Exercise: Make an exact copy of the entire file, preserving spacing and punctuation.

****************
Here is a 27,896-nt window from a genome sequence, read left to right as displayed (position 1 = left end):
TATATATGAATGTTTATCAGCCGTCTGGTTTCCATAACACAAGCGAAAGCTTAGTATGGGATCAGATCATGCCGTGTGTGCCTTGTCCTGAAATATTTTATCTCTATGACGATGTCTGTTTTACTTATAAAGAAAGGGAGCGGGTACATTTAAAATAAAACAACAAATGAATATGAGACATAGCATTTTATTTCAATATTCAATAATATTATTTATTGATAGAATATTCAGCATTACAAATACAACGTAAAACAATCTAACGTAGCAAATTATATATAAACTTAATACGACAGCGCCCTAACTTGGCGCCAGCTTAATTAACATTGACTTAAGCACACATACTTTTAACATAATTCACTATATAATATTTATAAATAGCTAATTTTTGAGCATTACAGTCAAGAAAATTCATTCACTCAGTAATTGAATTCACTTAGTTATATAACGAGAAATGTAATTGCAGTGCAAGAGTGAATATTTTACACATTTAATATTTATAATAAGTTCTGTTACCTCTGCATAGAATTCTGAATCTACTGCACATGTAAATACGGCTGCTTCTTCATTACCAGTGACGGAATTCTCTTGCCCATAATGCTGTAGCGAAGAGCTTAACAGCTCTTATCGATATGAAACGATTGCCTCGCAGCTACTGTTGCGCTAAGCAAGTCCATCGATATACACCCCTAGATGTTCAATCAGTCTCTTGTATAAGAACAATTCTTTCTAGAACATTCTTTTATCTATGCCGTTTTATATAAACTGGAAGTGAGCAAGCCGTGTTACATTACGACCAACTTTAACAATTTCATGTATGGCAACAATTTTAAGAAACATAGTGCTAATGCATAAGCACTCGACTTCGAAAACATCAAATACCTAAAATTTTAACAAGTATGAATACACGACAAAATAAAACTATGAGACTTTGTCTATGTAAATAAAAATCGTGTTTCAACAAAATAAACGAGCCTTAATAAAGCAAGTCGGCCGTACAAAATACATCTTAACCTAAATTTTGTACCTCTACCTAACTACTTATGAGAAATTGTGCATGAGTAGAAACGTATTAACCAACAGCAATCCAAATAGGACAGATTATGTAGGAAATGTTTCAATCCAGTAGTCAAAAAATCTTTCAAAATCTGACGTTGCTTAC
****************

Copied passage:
Here is a 27,896-nt window from a genome sequence, read left to right as displayed (position 1 = left end):
TATATATGAATGTTTATCAGCCGTCTGGTTTCCATAACACAAGCGAAAGCTTAGTATGGGATCAGATCATGCCGTGTGTGCCTTGTCCTGAAATATTTTATCTCTATGACGATGTCTGTTTTACTTATAAAGAAAGGGAGCGGGTACATTTAAAATAAAACAACAAATGAATATGAGACATAGCATTTTATTTCAATATTCAATAATATTATTTATTGATAGAATATTCAGCATTACAAATACAACGTAAAACAATCTAACGTAGCAAATTATATATAAACTTAATACGACAGCGCCCTAACTTGGCGCCAGCTTAATTAACATTGACTTAAGCACACATACTTTTAACATAATTCACTATATAATATTTATAAATAGCTAATTTTTGAGCATTACAGTCAAGAAAATTCATTCACTCAGTAATTGAATTCACTTAGTTATATAACGAGAAATGTAATTGCAGTGCAAGAGTGAATATTTTACACATTTAATATTTATAATAAGTTCTGTTACCTCTGCATAGAATTCTGAATCTACTGCACATGTAAATACGGCTGCTTCTTCATTACCAGTGACGGAATTCTCTTGCCCATAATGCTGTAGCGAAGAGCTTAACAGCTCTTATCGATATGAAACGATTGCCTCGCAGCTACTGTTGCGCTAAGCAAGTCCATCGATATACACCCCTAGATGTTCAATCAGTCTCTTGTATAAGAACAATTCTTTCTAGAACATTCTTTTATCTATGCCGTTTTATATAAACTGGAAGTGAGCAAGCCGTGTTACATTACGACCAACTTTAACAATTTCATGTATGGCAACAATTTTAAGAAACATAGTGCTAATGCATAAGCACTCGACTTCGAAAACATCAAATACCTAAAATTTTAACAAGTATGAATACACGACAAAATAAAACTATGAGACTTTGTCTATGTAAATAAAAATCGTGTTTCAACAAAATAAACGAGCCTTAATAAAGCAAGTCGGCCGTACAAAATACATCTTAACCTAAATTTTGTACCTCTACCTAACTACTTATGAGAAATTGTGCATGAGTAGAAACGTATTAACCAACAGCAATCCAAATAGGACAGATTATGTAGGAAATGTTTCAATCCAGTAGTCAAAAAATCTTTCAAAATCTGACGTTGCTTAC